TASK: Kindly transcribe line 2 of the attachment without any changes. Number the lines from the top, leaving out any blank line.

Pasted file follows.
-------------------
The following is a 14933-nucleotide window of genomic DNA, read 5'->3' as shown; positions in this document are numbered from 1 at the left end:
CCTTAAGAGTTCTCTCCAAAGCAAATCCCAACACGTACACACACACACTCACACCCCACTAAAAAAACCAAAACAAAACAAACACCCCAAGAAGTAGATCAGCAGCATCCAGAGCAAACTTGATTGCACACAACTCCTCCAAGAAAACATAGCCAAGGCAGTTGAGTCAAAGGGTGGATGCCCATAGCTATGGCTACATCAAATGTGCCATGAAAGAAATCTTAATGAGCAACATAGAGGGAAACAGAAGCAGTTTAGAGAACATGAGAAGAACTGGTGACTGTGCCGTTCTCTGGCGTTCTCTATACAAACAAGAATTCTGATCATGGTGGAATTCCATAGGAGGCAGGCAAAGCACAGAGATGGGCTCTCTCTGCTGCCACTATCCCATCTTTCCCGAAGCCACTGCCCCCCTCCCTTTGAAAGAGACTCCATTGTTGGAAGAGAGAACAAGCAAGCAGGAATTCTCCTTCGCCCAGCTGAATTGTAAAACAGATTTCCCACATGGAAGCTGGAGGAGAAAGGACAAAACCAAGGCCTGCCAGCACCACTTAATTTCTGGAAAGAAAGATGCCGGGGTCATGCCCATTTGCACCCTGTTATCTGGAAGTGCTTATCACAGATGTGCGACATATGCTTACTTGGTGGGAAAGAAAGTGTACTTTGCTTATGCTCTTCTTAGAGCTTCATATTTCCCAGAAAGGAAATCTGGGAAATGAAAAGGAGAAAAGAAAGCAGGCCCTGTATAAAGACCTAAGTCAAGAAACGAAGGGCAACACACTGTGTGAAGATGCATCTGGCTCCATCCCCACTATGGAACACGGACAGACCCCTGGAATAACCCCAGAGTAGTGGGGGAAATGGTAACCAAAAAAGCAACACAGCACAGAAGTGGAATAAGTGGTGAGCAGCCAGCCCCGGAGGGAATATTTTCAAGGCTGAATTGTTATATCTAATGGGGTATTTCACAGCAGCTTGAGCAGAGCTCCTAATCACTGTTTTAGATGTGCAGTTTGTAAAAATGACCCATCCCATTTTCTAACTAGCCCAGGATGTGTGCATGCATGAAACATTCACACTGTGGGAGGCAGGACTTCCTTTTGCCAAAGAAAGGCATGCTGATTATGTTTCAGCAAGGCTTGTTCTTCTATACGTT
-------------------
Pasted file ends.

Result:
CCTTAAGAGTTCTCTCCAAAGCAAATCCCAACACGTACACACACACACTCACACCCCACTAAAAAAACCAAAACAAAACAAACACCCCAAGAAGTAGATCAGCAGCATCCAGAGCAAACTTGATTGCACACAACTCCTCCAAGAAAACATAGCCAAGGCAGTTGAGTCAAAGGGTGGATGCCCATAGCTATGGCTACATCAAATGTGCCATGAAAGAAATCTTAATGAGCAACATAGAGGGAAACAGAAGCAGTTTAGAGAACATGAGAAGAACTGGTGACTGTGCCGTTCTCTGGCGTTCTCTATACAAACAAGAATTCTGATCATGGTGGAATTCCATAGGAGGCAGGCAAAGCACAGAGATGGGCTCTCTCTGCTGCCACTATCCCATCTTTCCCGAAGCCACTGCCCCCCTCCCTTTGAAAGAGACTCCATTGTTGGAAGAGAGAACAAGCAAGCAGGAATTCTCCTTCGCCCAGCTGAATTGTAAAACAGATTTCCCACATGGAAGCTGGAGGAGAAAGGACAAAACCAAGGCCTGCCAGCACCACTTAATTTCTGGAAAGAAAGATGCCGGGGTCATGCCCATTTGCACCCTGTTATCTGGAAGTGCTTATCACAGATGTGCGACATATGCTTACTTGGTGGGAAAGAAAGTGTACTTTGCTTATGCTCTTCTTAGAGCTTCATATTTCCCAGAAAGGAAATCTGGGAAATGAAAAGGAGAAAAGAAAGCAGGCCCTGTATAAAGACCTAAGTCAAGAAACGAAGGGCAACACACTGTGTGAAGATGCATCTGGCTCCATCCCCACTATGGAACACGGACAGACCCCTGGAATAACCCCAGAGTAGTGGGGGAAATGGTAACCAAAAAAGCAACACAGCACAGAAGTGGAATAAGTGGTGAGCAGCCAGCCCCGGAGGGAATATTTTCAAGGCTGAATTGTTATATCTAATGGGGTATTTCACAGCAGCTTGAGCAGAGCTCCTAATCACTGTTTTAGATGTGCAGTTTGTAAAAATGACCCATCCCATTTTCTAACTAGCCCAGGATGTGTGCATGCATGAAACATTCACACTGTGGGAGGCAGGACTTCCTTTTGCCAAAGAAAGGCATGCTGATTATGTTTCAGCAAGGCTTGTTCTTCTATACGTT